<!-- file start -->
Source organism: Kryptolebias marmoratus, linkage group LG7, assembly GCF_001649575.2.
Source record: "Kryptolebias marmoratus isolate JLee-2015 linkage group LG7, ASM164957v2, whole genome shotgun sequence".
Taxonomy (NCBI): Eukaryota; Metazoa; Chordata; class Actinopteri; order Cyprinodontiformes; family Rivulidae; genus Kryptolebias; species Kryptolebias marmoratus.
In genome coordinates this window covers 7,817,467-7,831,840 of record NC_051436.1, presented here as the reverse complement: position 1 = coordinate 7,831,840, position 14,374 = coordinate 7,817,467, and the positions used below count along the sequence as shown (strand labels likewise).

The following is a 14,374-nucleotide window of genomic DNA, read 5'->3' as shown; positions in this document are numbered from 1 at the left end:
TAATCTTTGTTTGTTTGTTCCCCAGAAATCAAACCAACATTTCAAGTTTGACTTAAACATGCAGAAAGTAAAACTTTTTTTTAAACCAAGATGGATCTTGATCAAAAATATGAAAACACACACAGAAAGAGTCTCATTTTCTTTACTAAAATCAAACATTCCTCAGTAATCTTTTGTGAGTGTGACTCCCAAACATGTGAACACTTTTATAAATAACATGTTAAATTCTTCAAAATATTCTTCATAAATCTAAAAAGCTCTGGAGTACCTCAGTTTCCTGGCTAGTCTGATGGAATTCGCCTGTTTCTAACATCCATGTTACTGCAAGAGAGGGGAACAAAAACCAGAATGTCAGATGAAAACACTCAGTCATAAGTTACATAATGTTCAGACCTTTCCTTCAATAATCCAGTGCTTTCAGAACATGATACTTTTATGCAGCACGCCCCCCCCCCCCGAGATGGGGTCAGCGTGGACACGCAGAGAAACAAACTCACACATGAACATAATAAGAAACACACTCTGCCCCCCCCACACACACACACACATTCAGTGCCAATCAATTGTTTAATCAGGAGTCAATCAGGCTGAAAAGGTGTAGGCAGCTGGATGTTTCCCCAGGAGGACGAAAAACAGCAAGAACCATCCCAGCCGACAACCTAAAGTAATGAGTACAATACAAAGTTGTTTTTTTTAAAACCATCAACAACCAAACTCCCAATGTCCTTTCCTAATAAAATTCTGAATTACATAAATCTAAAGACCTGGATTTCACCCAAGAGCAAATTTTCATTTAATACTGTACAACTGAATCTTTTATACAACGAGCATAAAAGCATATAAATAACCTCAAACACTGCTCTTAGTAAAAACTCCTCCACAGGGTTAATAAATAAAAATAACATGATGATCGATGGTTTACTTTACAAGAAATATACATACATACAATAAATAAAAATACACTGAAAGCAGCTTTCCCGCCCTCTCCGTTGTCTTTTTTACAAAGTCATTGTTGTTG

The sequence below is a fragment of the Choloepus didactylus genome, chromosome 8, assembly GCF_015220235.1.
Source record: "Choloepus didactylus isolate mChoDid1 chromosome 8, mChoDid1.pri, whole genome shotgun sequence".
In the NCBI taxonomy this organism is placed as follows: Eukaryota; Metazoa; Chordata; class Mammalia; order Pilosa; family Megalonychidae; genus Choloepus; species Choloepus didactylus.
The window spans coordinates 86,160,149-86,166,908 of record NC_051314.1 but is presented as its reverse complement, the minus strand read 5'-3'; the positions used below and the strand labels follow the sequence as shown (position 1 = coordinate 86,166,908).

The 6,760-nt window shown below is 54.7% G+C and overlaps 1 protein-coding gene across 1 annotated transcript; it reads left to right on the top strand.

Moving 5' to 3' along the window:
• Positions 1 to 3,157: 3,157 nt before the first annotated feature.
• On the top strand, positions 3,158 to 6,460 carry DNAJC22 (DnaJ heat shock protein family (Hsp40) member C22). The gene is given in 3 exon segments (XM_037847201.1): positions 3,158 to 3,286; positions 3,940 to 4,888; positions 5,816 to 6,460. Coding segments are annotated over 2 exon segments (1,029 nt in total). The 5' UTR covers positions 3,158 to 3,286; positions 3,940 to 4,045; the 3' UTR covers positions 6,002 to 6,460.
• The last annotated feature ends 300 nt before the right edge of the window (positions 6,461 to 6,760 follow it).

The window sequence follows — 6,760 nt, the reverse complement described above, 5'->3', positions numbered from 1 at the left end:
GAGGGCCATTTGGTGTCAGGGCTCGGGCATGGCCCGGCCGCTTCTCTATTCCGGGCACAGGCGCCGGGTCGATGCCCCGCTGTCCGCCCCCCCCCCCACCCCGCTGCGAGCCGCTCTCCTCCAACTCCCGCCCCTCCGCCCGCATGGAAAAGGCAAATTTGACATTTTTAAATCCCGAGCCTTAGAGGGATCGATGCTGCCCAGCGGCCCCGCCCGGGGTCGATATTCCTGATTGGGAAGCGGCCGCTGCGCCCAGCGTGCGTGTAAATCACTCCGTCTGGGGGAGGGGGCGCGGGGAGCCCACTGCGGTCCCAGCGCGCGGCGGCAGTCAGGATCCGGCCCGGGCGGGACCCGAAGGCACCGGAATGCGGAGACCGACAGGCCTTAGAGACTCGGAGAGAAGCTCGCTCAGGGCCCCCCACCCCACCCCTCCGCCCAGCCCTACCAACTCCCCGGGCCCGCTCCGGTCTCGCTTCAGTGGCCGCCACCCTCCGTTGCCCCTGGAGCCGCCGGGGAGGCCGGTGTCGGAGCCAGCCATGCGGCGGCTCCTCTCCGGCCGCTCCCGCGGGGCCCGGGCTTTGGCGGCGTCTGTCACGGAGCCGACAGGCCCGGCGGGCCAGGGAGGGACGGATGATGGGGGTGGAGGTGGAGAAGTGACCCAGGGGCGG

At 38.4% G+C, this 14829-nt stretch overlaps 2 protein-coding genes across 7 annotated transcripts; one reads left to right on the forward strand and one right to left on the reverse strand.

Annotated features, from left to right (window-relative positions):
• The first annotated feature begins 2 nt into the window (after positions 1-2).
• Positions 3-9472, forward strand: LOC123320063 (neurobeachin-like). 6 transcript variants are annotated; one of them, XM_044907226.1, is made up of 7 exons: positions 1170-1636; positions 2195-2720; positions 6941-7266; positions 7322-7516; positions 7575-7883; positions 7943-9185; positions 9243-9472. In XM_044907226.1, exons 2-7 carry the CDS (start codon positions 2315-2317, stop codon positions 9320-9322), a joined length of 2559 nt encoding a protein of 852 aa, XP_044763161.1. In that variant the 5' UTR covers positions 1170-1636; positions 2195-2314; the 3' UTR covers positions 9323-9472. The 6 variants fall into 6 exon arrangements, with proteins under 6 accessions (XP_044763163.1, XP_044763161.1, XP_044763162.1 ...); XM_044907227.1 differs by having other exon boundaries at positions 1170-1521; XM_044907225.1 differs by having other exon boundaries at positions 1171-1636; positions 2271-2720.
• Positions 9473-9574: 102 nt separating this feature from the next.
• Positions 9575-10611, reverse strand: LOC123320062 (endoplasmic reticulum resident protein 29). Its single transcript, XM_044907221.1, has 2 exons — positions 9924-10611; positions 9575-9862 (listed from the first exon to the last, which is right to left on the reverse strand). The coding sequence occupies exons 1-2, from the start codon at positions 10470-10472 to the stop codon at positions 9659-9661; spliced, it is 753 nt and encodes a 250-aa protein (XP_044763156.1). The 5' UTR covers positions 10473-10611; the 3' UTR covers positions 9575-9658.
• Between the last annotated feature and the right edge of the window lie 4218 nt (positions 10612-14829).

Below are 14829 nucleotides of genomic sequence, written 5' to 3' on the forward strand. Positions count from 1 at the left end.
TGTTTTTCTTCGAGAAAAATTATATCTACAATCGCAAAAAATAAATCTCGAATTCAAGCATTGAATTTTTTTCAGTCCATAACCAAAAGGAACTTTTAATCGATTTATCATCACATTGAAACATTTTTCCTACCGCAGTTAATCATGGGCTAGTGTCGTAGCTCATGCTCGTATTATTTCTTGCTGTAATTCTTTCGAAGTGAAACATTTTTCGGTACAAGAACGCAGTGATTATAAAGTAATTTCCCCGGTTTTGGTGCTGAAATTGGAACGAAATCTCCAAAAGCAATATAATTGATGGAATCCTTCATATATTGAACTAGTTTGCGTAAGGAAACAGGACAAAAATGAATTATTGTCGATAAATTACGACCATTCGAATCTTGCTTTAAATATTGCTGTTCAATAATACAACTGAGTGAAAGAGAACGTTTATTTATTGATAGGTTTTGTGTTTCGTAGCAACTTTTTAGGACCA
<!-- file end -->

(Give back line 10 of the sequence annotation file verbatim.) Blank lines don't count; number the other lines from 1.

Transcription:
The window spans coordinates 86,160,149-86,166,908 of record NC_051314.1 but is presented as its reverse complement, the minus strand read 5'-3'; the positions used below and the strand labels follow the sequence as shown (position 1 = coordinate 86,166,908).